“Thank you for bringing this to our attention; your concerns are very important to us; your concern will be answered shortly…”
Once again I’m glad I don’t do business with BT(with the exception of line rental). First Phorm: now this
BT has begun transforming its commercial customers’ Business Hubs into OpenZone hotspots for any passing Tom, Dick or Harry to share, and leaving businesses to figure out how to opt out of the scheme after the fact.
“Free BT public wi-fi hotspot for every business broadband customer” claims the release, proudly suggesting that “Hub owners buy BT Openzone access vouchers … and can choose to pass the vouchers to their customers or resell the prime business service and add revenue”, so you can either screw visitors to your office by selling them vouchers, or pay BT twice for the same bandwidth by giving them away.
Full info can be found here. BT keep managing to setting the bar lower and lower….
Just read an interesting article on El Reg about Adam Laurie, who has supposedly been ‘hacking’ satellite feeds. Unless I’m missing something it appears to be more a case of sniffing unencrypted communication coming from and going to satellites, but it is interesting in any case.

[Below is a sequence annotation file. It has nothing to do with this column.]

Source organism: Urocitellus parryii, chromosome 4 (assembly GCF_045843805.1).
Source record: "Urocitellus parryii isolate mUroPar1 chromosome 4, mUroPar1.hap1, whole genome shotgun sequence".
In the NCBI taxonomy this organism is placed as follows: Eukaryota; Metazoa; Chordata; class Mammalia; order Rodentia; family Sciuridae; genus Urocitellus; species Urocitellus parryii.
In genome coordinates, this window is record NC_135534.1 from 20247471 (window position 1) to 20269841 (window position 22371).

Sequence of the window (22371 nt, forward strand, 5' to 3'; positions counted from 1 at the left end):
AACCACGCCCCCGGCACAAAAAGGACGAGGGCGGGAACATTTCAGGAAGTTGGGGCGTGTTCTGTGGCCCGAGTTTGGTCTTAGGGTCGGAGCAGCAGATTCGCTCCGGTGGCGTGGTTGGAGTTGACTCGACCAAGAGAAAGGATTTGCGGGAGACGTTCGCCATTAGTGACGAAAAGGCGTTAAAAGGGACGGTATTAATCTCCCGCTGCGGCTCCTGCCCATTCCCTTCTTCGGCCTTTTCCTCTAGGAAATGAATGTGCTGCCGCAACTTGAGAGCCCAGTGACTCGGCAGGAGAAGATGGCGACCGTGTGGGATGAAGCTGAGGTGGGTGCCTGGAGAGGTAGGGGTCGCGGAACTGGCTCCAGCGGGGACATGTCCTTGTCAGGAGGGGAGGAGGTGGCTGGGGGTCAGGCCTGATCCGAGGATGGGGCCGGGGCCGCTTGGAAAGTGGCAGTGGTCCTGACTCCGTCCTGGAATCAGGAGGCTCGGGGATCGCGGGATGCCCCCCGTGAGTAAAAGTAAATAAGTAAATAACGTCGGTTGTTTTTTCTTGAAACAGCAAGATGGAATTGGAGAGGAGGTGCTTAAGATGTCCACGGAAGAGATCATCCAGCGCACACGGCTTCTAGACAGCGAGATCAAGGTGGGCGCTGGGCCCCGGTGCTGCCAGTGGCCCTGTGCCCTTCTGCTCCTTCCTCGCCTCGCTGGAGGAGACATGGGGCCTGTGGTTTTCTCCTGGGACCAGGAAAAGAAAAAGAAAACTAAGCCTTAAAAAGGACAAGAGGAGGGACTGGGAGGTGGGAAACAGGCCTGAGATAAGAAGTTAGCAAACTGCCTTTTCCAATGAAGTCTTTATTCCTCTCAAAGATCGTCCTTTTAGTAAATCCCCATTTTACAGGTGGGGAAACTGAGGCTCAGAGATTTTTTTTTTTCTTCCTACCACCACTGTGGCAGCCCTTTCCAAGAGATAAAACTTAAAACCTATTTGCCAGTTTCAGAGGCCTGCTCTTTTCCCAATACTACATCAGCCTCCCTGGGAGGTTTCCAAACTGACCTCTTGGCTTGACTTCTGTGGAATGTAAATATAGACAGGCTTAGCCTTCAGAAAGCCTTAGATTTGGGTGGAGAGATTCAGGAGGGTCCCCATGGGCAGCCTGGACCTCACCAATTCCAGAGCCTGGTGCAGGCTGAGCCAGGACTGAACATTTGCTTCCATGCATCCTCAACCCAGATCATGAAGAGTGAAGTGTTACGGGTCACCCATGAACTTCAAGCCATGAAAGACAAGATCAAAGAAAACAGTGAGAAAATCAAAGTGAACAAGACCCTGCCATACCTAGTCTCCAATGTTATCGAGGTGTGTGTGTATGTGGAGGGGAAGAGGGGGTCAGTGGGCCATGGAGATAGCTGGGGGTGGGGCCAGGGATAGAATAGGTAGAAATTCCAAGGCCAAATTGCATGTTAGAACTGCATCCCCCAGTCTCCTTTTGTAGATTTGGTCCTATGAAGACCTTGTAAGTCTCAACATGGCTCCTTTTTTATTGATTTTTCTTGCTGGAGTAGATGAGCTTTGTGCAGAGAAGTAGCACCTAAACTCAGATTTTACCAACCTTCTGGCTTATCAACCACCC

One of the parts of the article I liked was the comment on the UK’s Privacy laws:
A resident in the UK, Laurie says he’s careful to obey the country’s privacy laws. While he is able to identify certain traffic as email, for instance, he doesn’t actually read the contents of the message. Still, he says it isn’t always easy to follow the letter of such laws because they prohibit people from receiving a message if they aren’t the intended recipient.
“It’s a bit of a quandary,” Laurie says. “You can’t tell you’re not supposed to see that data until after you see it. I can’t unsee what I’m not supposed to have seen.”
Whilst I’ll agree that some of the privacy laws are ‘strange’ the actions Laurie took was looking for traffic in which he wasn’t the intended recipient for any of it, as someone pointed out: if you’re concerned you might be breaking the law you can stop looking.